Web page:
The Polycube architecture is depicted below:
The architecture includes four main components: polycubed: a service-agnostic daemon to control the polycube service, a set of polycube services, which actually implement the network functions, polycubectl, a service-agnostic CLI that allows to interact with polycube and all the available services, and libpolycube, a library that keeps some common code to be reused across multiple network functions.
The system daemon: polycubed¶
polycubed is the main component of the architecture. It is a service-agnostic daemon that allows to control the entire polycube service, such as starting, configuring and stopping all the available network functions (a.k.a., services). This module acts mainly as a proxy: it receives a request from its northbound REST interface, it forwards it to the proper service instance, and it returns back the answer to the user.
Polycube supports both local services, implemented as shared libraries, which are installed in the same server of polycubed and whose interaction is through direct calls, and remote services, implemented as remote daemons possibly running on a different machine, which communicate with polycubed through gRPC. Polycubed hides the above details and allow to get access to any registered service, either local or remote, in the same way from its REST interface. For the same reason, a service will be able to interact to the polycubed daemon independently from the fact that the service itself is remote or local, hence facilitating the service developer who does not have to deal with the low-level details of the communication with the daemon.
The command line interface: polycubectl¶
Polycubectl implements the service-agnostic command-line interface (CLI) that enables to control the entire system, such as starting/stopping services, creating service instances (e.g., bridges br1 and br2), and configuring / querying the internals of each single service (e.g., enabling the spanning tree on bridge br1).
As in case of polycubed, this module cannot know, a priori, which service will have to control; hence its internal architecture (not detailed here for the sake of brevity) is service-agnostic, meaning that is able to interact with any service through well-defined control/management interface that has to be implemented in each service. In order to facilitate the programmer in creating polycube services with the proper interface, we provide a set of automatic code generation tools that can create the skeleton of the control/management interface starting from the YANG data model of the service itself.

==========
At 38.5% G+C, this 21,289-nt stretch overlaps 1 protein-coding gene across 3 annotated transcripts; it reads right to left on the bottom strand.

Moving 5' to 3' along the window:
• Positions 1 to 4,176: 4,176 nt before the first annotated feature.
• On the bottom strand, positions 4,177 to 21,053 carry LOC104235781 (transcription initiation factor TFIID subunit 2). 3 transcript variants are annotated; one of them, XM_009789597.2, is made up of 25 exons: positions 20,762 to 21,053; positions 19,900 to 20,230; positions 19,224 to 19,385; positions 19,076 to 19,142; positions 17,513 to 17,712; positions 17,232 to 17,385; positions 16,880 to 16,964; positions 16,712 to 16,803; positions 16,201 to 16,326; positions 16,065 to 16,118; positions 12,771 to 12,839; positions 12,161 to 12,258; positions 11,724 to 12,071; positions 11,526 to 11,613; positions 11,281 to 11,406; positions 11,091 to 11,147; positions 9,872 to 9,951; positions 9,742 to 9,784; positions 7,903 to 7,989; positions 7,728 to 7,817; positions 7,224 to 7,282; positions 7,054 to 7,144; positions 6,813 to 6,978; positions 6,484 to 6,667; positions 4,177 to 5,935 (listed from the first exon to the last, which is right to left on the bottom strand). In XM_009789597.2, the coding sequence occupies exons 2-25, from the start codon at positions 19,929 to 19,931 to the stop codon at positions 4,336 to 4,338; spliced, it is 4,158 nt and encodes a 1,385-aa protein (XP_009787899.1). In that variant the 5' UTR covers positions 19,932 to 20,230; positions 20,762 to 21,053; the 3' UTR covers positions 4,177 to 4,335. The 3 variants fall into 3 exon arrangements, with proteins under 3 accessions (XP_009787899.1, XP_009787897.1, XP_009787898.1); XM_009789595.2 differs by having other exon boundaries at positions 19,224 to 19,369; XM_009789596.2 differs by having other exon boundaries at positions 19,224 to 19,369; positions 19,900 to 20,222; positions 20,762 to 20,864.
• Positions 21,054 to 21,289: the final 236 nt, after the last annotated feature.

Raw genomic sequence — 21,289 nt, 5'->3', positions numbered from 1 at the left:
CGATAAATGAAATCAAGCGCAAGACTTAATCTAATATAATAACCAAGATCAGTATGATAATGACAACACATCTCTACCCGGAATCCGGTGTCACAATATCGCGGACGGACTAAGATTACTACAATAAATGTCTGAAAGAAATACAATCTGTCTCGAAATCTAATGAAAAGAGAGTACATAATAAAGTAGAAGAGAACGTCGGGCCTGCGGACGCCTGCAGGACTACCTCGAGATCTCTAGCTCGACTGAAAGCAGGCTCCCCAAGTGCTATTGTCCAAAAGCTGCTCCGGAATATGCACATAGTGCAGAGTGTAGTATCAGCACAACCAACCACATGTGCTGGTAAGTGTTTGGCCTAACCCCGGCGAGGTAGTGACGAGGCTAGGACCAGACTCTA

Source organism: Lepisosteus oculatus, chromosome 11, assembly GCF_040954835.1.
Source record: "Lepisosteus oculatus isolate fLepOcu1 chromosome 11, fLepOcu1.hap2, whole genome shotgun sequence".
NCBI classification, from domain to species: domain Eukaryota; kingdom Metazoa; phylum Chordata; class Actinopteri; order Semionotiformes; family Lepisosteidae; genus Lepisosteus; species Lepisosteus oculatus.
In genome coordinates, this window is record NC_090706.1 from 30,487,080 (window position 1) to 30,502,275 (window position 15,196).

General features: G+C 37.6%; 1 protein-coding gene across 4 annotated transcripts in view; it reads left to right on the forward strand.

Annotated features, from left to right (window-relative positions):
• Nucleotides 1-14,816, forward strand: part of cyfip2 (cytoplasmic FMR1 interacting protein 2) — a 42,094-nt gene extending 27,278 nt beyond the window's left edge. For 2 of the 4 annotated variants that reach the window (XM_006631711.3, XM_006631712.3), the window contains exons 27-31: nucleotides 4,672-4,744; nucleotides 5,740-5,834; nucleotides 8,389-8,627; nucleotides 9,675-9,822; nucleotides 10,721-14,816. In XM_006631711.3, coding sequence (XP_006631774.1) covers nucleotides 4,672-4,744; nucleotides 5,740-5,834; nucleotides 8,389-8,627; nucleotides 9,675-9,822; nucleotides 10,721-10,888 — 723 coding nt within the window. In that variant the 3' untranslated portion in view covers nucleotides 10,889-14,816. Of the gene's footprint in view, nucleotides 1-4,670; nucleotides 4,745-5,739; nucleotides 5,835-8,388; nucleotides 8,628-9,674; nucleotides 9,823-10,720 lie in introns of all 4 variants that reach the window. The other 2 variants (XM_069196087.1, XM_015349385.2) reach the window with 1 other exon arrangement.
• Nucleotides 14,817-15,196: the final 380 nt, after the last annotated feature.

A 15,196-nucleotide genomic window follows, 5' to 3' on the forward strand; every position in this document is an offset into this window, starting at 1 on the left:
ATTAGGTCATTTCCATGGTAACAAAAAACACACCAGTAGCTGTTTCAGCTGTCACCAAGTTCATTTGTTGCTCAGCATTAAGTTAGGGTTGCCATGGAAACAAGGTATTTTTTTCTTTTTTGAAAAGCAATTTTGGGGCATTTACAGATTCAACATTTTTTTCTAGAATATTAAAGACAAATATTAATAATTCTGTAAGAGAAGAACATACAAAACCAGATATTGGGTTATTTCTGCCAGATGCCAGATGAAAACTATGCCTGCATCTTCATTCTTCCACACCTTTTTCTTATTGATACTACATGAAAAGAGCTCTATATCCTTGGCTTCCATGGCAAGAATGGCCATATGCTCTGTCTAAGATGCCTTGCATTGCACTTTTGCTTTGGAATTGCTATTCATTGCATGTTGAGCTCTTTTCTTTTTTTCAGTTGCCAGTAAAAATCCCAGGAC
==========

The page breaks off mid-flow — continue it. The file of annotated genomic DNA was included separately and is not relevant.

The flexible architecture of Polycube enables the support of multiple services (a.k.a., network functions such as bridge, router, NAT, etc.), even not known a-priori. Polycube services are similar to plug-ins that can be installed and launched at run-time. Obviously, each service has to implement a specific interface to be recognized and controlled by polycubed.
Each network function is implemented as a separated module and multiple flavors of the same function can coexist, such as in case of a simple (and fast) version to be used when speed is important and a reduced set of features can suffice, while a more complete (but slower) version can be used in other cases.
Each service implementation includes the datapath, namely the eBPF code to be injected in the kernel, the control/management plane, which defines the primitives that allow to configure the service behavior, and the slow path, which handles packets that cannot be fully processed in the kernel. While the former code runs in the Linux kernel, the latter components are executed in user-space. Given the feature-rich nature of the eBPF, the slow path should be rather small; an example can be the implementation of the spanning tree for 802.1Q bridges, which does not make sense to have in the kernel and that can stay in user space.
The common library for Polycube services: libpolycube¶
This library contains some common code that can be reused across multiple network functions. In facilitates the creation of links between services (i.e., to create a service chain), it provides common primitives such as a logging system, it facilitates the access to eBPF maps, and more. This library leverages [BCC](https://github.com/iovisor/bcc/) for compiling and injecting eBPF programs into the kernel.